|Duration||04/09/2018 to 07/09/2018|
|Organizer||SAARC Disaster Management Centre (SDMC- IU), Gandhinagar, Gujarat, India|
|Venue||Gujarat Institute of Disaster Management Campus, Behind PDPU, Village-Raysan, Gandhinagar, Gujarat, India, Phone No: 0091 79 23275804|
|Language Of Event||English|
|Target Audience||About 25 participants from the SAARC Member States working with Education Department, Child Development/ Protection Department or Disaster Management Department are expected to participate in the training.|
Children are one of the most vulnerable groups of a community during an extreme event. Children in general and children with disabilities in particular, need special assistance during a disaster. Children are directly affected by death and injuries as well as from diseases related to malnutrition, poor water and sanitation – conditions that are exacerbated by diseases. In addition, disasters disrupt education and can cause psychological trauma. Disasters also separate children from their families and increase vulnerability to trafficking, exploitation and abuse.
It is imperative to focus on the protection of the children by adopting effective mitigation measures. According to United Nations Convention on the rights of the child, they have the right to be first to receive attention during emergencies. Under the UN Convention on the Rights of the child (CRC) children have inalienable rights in all circumstances – including disasters when they are at their most vulnerable – and the right to participate in decisions that ultimately affect them. The CRC and Disaster Risk Reduction are mutually reinforcing. Moreover, children have particular needs that must be met for their healthy growth and development. The children of South Asia are among the most vulnerable in the world. One of every three child deaths globally occurs in South Asia. Nearly half of the world’s undernourished children live in South Asia. More than a third of the world’s children without basic education are from South Asia (SAARC Framework).
While various global and regional conventions, declarations and charters have been helpful in defining the rights of the child in difficult circumstances, these do not adequately address the special and multi-faceted needs of children in natural and manmade disasters. Various international organisations, humanitarian agencies and non-governmental organisations working for the care, support and protection of children have developed standards and guidelines focusing on particular aspects of the needs of children in disasters, but as yet no comprehensive and commonly accepted standards are available which could be applied in the specific contexts of South Asia. In the absence of such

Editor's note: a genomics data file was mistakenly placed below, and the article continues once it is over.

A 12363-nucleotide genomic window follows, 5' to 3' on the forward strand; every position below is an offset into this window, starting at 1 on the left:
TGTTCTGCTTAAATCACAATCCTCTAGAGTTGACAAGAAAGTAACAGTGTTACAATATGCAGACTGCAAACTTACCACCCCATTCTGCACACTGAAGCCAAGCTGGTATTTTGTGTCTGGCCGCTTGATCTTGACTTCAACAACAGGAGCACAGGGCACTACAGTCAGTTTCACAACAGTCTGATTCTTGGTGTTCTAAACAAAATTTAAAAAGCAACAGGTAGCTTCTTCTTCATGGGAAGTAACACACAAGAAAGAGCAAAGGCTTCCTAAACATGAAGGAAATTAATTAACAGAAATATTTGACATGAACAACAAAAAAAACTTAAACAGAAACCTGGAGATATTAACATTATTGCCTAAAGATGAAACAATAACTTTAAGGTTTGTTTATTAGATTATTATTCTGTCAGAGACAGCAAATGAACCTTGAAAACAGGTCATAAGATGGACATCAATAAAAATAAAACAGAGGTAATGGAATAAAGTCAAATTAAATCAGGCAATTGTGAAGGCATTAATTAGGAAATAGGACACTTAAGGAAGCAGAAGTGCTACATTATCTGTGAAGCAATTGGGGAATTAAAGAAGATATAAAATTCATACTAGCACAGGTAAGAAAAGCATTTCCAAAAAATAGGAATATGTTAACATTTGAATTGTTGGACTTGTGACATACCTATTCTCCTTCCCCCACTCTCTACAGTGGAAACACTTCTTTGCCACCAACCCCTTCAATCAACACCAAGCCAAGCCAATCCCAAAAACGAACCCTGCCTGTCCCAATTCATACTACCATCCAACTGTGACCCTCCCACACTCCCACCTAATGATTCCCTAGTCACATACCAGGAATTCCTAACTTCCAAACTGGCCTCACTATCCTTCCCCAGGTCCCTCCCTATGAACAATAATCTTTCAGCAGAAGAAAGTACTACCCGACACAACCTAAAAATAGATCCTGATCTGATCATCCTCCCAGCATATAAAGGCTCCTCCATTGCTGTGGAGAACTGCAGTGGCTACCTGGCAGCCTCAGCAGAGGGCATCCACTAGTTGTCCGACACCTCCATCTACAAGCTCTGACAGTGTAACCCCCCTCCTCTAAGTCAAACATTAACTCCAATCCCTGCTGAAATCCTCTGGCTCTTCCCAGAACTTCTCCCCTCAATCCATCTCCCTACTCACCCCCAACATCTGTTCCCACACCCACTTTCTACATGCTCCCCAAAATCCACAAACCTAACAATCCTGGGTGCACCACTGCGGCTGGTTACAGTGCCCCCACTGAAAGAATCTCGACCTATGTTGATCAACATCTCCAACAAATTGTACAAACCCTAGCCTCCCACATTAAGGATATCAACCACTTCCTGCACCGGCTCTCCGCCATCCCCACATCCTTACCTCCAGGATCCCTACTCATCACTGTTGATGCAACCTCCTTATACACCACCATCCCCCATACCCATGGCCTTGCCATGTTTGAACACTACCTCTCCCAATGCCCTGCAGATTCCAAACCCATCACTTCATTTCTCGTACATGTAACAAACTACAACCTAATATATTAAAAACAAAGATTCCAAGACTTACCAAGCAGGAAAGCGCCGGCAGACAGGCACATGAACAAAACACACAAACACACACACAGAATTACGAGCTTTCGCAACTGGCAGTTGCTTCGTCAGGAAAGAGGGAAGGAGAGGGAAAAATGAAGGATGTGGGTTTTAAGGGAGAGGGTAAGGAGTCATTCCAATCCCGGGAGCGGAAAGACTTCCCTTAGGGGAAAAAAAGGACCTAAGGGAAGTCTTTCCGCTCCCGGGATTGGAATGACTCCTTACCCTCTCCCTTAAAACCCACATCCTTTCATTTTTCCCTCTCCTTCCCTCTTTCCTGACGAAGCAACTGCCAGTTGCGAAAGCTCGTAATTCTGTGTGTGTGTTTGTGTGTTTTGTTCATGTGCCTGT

guidelines, the needs of children have been generally marginalised in disaster management policies, strategies and programmes in the region, resulting in the continued neglect of the interests of the children who are most vulnerable in disasters.
At the global level, UNICEF has integrated DRR into the Core Commitments for Children (CCC) in Humanitarian Action, UNICEF’s central policy on how to uphold the rights of children affected by humanitarian crisis. At the country level, UNICEF is working to integrate DRR into its programming, focusing particularly on building partnerships with government and civil society from the national to the community level.
31.5% of the total population in South Asia is below 14 years of age (source: UNICEF – Facts on Children_ROSA 2011). Therefore, it is crucial that any effort to reduce disaster risk at the regional, national, local or community level takes into consideration both the specific vulnerabilities faced by children & the crucial role they can play in reducing disaster risk. With access to knowledge & skills development, there is increasing evidence that children can contribute to disaster risk reduction (DRR) and help build the resilience of their communities. Child-centred DRR means focusing on specific risks faced by children, and involving children in efforts to reduce disaster risk to make their communities safer. It is an innovative approach to DRR that fosters the agency of children and youth, in groups and as individuals, to work towards making their lives safer & their communities more resilient to disasters.
Recurring disasters pose a great development challenge for all SAARC countries. with this backdrop, SAARC Comprehensive Framework on Disaster Management and Disaster Prevention has been prepared during the year 2015 which is in force.
Keeping view of the child centered DRR context, the SDMC (IU) in association with UNICEF is organizing a four-day training program during 4 – 7 September 2018 with the purpose to provide a platform for sharing of knowledge from various SAARC Member States and facilitate exchange of experiences amongst the professionals from the Member States and other Experts for addressing the needs of children in disaster.